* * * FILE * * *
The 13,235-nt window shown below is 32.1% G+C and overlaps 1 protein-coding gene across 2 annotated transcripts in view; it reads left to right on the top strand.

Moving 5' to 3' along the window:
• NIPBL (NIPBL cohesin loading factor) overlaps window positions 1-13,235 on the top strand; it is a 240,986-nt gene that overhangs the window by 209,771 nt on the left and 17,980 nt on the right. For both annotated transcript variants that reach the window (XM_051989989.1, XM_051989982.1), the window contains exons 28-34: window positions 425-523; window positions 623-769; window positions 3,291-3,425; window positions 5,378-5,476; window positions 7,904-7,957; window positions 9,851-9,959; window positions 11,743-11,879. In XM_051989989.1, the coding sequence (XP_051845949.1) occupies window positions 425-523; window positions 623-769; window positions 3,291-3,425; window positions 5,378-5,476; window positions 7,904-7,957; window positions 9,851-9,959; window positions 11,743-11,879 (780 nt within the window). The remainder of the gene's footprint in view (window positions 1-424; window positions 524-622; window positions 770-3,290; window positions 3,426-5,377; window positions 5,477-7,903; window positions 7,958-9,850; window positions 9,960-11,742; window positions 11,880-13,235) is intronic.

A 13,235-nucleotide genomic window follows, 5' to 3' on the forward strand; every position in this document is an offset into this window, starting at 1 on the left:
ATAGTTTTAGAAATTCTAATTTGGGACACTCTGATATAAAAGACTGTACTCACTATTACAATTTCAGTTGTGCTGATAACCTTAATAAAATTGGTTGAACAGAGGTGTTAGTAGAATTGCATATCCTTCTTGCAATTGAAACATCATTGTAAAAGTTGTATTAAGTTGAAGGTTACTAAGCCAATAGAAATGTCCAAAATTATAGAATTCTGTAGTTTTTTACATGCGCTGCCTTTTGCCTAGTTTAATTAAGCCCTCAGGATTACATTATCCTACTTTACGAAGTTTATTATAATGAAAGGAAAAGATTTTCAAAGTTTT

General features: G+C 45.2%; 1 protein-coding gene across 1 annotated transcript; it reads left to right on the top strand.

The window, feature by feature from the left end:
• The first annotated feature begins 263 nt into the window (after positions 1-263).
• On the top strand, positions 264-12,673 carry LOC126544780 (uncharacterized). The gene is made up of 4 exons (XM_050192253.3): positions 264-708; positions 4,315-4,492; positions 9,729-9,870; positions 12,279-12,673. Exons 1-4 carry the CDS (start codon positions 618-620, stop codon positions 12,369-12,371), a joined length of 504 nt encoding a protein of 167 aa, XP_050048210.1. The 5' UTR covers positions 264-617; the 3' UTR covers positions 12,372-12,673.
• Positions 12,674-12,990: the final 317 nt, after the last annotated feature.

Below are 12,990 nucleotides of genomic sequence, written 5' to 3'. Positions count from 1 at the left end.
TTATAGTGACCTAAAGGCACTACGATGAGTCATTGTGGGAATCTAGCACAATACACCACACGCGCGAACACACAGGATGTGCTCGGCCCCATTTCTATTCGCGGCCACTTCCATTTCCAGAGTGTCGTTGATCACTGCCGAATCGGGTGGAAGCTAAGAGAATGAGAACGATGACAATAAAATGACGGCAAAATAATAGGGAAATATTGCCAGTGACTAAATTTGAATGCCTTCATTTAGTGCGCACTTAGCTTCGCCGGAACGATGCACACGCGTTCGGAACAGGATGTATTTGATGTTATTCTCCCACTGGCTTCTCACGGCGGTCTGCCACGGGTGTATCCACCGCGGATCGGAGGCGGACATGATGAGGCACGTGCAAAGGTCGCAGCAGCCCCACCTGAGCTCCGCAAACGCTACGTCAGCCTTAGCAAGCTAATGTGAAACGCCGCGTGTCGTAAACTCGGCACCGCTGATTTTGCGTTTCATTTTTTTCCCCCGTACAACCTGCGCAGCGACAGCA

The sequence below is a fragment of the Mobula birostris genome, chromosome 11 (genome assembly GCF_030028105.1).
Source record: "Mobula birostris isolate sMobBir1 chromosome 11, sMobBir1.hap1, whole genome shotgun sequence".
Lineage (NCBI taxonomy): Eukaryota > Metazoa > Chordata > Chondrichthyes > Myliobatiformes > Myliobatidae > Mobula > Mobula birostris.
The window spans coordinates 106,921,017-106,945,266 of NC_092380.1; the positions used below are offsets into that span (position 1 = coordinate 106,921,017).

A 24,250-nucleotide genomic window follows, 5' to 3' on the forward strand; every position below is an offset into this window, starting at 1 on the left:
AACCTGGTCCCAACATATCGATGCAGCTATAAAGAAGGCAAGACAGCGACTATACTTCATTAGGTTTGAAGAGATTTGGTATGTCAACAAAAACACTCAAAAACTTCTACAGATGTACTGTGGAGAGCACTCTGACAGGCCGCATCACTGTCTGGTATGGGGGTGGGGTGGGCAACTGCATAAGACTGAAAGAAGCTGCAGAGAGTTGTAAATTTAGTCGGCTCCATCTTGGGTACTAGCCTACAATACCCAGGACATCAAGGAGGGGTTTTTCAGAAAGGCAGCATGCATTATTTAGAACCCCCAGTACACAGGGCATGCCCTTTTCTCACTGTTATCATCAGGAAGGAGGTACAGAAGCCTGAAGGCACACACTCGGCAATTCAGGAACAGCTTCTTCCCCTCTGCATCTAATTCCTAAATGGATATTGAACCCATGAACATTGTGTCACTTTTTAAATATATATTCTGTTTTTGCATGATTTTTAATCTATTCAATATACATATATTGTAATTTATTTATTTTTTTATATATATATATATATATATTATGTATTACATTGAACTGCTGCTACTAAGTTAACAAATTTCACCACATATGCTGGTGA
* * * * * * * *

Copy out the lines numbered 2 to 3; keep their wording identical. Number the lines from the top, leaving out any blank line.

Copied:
Moving 5' to 3' along the window:
• NIPBL (NIPBL cohesin loading factor) overlaps window positions 1-13,235 on the top strand; it is a 240,986-nt gene that overhangs the window by 209,771 nt on the left and 17,980 nt on the right. For both annotated transcript variants that reach the window (XM_051989989.1, XM_051989982.1), the window contains exons 28-34: window positions 425-523; window positions 623-769; window positions 3,291-3,425; window positions 5,378-5,476; window positions 7,904-7,957; window positions 9,851-9,959; window positions 11,743-11,879. In XM_051989989.1, the coding sequence (XP_051845949.1) occupies window positions 425-523; window positions 623-769; window positions 3,291-3,425; window positions 5,378-5,476; window positions 7,904-7,957; window positions 9,851-9,959; window positions 11,743-11,879 (780 nt within the window). The remainder of the gene's footprint in view (window positions 1-424; window positions 524-622; window positions 770-3,290; window positions 3,426-5,377; window positions 5,477-7,903; window positions 7,958-9,850; window positions 9,960-11,742; window positions 11,880-13,235) is intronic.